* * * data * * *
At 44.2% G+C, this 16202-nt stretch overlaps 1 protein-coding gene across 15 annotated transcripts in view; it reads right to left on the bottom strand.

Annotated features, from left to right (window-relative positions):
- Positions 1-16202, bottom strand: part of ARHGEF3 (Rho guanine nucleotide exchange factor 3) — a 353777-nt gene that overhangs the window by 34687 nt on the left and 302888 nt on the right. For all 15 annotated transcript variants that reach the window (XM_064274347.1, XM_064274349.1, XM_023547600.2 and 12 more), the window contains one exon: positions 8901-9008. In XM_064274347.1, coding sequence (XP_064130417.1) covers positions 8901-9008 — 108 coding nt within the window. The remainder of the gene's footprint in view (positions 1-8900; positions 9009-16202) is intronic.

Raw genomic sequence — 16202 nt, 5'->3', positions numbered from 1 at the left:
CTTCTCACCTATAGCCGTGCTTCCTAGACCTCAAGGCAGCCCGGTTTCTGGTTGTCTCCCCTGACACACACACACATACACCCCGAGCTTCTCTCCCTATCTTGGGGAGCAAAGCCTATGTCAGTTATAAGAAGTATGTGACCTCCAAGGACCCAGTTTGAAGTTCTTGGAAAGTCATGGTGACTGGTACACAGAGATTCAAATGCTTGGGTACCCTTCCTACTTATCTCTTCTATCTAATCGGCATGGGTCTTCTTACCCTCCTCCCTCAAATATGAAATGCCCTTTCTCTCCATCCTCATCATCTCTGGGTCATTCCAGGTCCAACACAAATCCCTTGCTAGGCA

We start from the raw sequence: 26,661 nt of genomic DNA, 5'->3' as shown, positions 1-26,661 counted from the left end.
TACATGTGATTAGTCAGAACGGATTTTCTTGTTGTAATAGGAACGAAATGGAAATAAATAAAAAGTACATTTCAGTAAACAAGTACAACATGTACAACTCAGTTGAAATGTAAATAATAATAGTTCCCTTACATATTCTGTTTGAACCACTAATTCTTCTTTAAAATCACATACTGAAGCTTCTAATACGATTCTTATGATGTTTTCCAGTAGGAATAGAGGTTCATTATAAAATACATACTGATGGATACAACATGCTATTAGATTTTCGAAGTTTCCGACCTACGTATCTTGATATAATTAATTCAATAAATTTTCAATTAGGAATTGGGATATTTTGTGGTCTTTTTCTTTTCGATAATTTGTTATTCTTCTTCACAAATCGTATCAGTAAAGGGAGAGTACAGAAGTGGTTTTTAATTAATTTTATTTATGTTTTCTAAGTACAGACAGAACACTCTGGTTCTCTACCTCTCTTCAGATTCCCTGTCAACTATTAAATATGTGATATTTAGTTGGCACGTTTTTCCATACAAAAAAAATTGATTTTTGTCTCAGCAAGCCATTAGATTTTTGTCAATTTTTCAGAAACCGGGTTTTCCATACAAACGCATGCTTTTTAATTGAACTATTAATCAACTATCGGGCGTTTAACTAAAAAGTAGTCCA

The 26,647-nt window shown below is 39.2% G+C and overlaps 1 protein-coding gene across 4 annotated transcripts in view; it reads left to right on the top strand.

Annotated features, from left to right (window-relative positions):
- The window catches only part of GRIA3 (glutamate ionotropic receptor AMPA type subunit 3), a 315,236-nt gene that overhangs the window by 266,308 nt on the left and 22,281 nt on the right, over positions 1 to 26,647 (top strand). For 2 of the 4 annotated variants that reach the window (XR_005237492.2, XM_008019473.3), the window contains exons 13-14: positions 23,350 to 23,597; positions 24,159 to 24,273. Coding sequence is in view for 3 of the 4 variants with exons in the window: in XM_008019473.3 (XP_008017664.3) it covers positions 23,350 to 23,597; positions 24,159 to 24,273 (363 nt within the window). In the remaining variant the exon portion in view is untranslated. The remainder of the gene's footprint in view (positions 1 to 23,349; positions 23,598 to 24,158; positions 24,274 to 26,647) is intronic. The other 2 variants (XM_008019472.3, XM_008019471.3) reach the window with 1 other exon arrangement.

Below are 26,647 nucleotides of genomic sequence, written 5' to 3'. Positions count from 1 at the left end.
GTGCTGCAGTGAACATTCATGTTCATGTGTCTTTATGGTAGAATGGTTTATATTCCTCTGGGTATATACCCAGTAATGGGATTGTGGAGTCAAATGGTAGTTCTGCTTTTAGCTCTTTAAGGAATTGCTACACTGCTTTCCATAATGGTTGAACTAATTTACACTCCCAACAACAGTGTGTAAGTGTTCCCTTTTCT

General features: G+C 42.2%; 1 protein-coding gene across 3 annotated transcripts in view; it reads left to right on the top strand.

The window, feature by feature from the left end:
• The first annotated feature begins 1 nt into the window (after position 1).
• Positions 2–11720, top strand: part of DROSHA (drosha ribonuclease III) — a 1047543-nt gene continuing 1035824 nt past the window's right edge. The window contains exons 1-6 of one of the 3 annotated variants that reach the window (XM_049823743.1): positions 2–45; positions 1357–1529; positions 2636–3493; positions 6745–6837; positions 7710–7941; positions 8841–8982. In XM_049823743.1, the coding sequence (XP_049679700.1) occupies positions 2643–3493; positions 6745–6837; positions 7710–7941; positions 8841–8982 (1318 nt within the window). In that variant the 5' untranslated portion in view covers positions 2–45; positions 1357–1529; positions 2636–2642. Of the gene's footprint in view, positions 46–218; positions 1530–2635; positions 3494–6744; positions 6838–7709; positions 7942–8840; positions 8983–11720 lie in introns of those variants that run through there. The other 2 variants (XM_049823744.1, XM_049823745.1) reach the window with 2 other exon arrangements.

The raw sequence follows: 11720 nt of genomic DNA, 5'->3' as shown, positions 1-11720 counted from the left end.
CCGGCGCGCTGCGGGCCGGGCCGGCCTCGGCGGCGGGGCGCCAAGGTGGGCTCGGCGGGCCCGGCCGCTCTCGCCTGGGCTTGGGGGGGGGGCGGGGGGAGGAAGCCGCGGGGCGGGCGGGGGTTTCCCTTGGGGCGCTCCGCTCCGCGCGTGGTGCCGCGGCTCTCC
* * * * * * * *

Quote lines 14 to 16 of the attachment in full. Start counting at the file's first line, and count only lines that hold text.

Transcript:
The window, feature by feature from the left end:
• The first annotated feature begins 1 nt into the window (after position 1).
• Positions 2–11720, top strand: part of DROSHA (drosha ribonuclease III) — a 1047543-nt gene continuing 1035824 nt past the window's right edge. The window contains exons 1-6 of one of the 3 annotated variants that reach the window (XM_049823743.1): positions 2–45; positions 1357–1529; positions 2636–3493; positions 6745–6837; positions 7710–7941; positions 8841–8982. In XM_049823743.1, the coding sequence (XP_049679700.1) occupies positions 2643–3493; positions 6745–6837; positions 7710–7941; positions 8841–8982 (1318 nt within the window). In that variant the 5' untranslated portion in view covers positions 2–45; positions 1357–1529; positions 2636–2642. Of the gene's footprint in view, positions 46–218; positions 1530–2635; positions 3494–6744; positions 6838–7709; positions 7942–8840; positions 8983–11720 lie in introns of those variants that run through there. The other 2 variants (XM_049823744.1, XM_049823745.1) reach the window with 2 other exon arrangements.